Econ Essentials: Seeker Stories

Satisfy your students’ curiosity and further their learning with this three-part mini documentary series by Seeker. Each episode transports students across the globe and showcases stories of people and places that are shaping how economics is impacting our world today.

How Algae Could Change the Fossil Fuel Industry

Meet Dave Hazlebeck, CEO of Global Algae Innovations. His company is developing new techniques to convert algae into energy. The challenges associated with bringing new and innovative technologies to market and reaching a sufficient scale to make the solutions viable are presented.

We sat down with Dave and asked a few questions, first about himself and then about his company Global Algae Innovations:

 

You have 20 patents and 19 patents pending. Are they all related to innovations in algal production?

No, they are not all related to algae production, some are in Supercritical fluids, ceramic-ceramic composites, and electrochemistry. The majority of the patents pending are in algae production, and we expect to submit about 30-40 more patents over the next year or so.

How many times did you fail before you got it right?

Some things worked the first time, others took many attempts, and we are always working to make new improvements. For example, our carbon dioxide capture from power plant flue gas worked the first time, but we currently have a project to improve to the efficiency. In harvesting algae from the water, we tried many approaches, probably ~ 30-40. Even the current technology was tried twice and rejected. In the third attempt we had 3 months of failure before getting it to work, and it took another 6 months of tests before we arrived at the approach we currently use.

We tell our students over and over again about the importance of collaboration and communication skills. In your R&D work with multiple companies and universities, how did these skills help or hinder the work?

Writing and oral communication skills are crucial to success. I led a team of 30 companies to develop algae technology. Figuring out effective methods to share current technology status, needs, and problems was vital for success. Like most technology areas, algae production technology development requires a multi-disciplinary team with skills in biology, chemistry, physics, engineering, and economics; so communicating to develop plans, share test results, understand needs, and cast a team vision is very important for success.

Why Chemical Engineering? What/Who sparked your interest in this field of study?

I chose chemical engineering because I am naturally very strong in math and science, and I wanted to go into a field where I could work on solutions to problems that are important for improving the world such as solar energy, recycling, waste treatment, sustainable food and fuel, energy efficiency, and cancer research. My father was a Chemical Engineer, so I knew it offered the broad platform needed to address all of these areas and more. I worked in polymeric membrane development as an undergraduate; my master’s research was on recombinant bacteria based production processes; and my Ph.D. research was in electrochemical processing. My first job was to develop ceramic-ceramic composites for higher efficiency engines and high temperature superconductors.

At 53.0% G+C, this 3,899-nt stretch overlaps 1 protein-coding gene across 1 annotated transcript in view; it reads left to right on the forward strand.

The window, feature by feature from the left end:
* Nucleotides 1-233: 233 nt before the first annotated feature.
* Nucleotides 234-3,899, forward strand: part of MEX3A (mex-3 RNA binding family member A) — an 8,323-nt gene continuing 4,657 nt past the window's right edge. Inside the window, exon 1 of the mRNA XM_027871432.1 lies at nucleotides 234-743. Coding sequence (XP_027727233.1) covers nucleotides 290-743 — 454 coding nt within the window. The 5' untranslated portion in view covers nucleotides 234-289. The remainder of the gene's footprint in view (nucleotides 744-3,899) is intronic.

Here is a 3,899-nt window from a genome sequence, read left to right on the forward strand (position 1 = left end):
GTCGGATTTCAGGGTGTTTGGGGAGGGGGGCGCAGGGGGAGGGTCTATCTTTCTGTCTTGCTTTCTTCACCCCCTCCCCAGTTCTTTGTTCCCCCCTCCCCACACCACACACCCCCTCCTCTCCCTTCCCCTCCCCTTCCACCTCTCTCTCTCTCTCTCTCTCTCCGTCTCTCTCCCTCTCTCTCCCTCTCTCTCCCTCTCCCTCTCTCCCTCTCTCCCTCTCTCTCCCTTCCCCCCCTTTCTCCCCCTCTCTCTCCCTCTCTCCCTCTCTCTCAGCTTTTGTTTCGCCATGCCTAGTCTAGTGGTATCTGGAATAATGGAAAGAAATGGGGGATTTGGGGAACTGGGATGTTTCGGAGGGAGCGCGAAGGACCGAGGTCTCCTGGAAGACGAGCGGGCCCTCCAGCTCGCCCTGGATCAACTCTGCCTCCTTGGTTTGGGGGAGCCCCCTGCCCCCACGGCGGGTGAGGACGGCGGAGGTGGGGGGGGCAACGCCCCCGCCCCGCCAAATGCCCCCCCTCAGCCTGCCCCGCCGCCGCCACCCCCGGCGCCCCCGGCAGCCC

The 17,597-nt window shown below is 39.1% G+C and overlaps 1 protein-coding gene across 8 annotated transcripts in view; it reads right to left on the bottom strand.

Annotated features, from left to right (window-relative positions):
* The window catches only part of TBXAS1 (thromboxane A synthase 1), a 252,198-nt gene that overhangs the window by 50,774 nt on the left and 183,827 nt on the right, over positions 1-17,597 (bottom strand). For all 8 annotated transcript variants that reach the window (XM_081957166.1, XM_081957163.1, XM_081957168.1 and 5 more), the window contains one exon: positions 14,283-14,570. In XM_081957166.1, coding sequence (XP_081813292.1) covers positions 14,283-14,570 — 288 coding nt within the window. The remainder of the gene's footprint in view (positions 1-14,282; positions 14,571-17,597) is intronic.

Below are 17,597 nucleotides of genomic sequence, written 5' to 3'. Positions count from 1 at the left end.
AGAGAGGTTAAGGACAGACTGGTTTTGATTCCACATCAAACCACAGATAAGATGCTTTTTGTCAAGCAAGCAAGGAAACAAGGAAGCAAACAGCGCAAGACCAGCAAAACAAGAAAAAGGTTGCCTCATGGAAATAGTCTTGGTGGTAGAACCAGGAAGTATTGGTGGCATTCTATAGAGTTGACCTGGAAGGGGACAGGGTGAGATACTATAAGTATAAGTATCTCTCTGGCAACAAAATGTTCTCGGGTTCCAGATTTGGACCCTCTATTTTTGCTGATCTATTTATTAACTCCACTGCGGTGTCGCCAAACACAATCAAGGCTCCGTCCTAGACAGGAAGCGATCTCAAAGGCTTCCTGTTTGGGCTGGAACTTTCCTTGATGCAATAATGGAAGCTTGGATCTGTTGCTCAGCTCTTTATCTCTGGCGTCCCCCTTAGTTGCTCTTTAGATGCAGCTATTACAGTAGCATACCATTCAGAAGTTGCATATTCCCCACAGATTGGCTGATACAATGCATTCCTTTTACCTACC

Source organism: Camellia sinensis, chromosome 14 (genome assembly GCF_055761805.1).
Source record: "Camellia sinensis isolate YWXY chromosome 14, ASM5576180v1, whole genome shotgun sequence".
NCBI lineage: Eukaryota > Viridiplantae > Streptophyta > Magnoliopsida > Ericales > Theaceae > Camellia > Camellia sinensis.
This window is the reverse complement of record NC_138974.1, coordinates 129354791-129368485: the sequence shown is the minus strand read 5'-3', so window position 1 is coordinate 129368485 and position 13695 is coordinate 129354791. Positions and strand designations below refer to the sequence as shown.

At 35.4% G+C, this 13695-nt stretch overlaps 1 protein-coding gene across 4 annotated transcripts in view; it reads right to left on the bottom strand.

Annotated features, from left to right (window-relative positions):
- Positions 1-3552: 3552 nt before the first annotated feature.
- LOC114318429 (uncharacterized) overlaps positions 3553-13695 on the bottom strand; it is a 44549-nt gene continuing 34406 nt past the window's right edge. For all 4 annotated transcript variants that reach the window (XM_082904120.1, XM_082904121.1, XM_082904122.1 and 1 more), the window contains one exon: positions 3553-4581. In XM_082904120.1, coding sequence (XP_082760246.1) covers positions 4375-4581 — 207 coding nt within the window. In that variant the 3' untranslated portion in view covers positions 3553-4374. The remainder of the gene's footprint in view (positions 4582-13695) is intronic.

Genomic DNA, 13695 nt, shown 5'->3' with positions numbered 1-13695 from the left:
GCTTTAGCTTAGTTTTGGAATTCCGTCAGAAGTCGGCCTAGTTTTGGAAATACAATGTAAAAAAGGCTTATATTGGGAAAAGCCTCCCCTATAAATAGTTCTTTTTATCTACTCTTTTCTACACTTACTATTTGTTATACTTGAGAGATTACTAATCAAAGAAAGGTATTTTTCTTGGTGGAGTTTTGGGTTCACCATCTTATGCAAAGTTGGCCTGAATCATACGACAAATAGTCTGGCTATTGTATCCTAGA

Global Algae Questions

It looks like you are on the fore-front of changing HABs, Harmful Algal Blooms, into Helpful Algal Blooms. For our students, what’s the difference? Is it the species of algae, production methods and/or both?

Both. Harmful Algal Blooms are most commonly the result of runoff of nutrients from terrestrial farming. These nutrients cause ecosystems to become out of balance with excessive algae growth. As the algae dies, bacteria eat the dead algae use up all of the oxygen in the water. This creates a dead zone where fish and other aquatic animals cannot survive because there is no oxygen in the water. Another problem with HABs is that some algae species produce toxins for protection against predators or other algae. These toxins can also be harmful to fish or people. The Helpful Algal Blooms we produce are in man-made ponds that are especially designed to grow algae. The algae species we grow do not produce toxins. There is no runoff of nutrients from the algae production process, so algae farming does not create Harmful Algal Blooms like traditional farming does.

What are some of the barriers that your team has had to overcome to produce algae for both fuel and food?

There are man barriers to producing algae for food and fuel. Some of these are

  1. how to grow the algae we want without wild algae taking over the ponds,
  2. how to get the algae to grow fast enough without adding too much electricity to move the water around
  3. how to get carbon dioxide that the algae needs for growth from waste sources like power plant off-gas
  4. how to separate the algae from the water without using too much electricity

Which are you most proud of?

I am most proud of our ability to grow the algae on carbon dioxide from a power plant because no-one else has been able to do this in large open pond algae production and our technology to harvest the algae with very low energy because we use more 100 times less electricity than the prior technology.

 

Want to learn more?  Make sure you go to Econ Essentials to seek out the Seeker Series of videos.  Here’s the companion guide for educators to help.

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One Comment;

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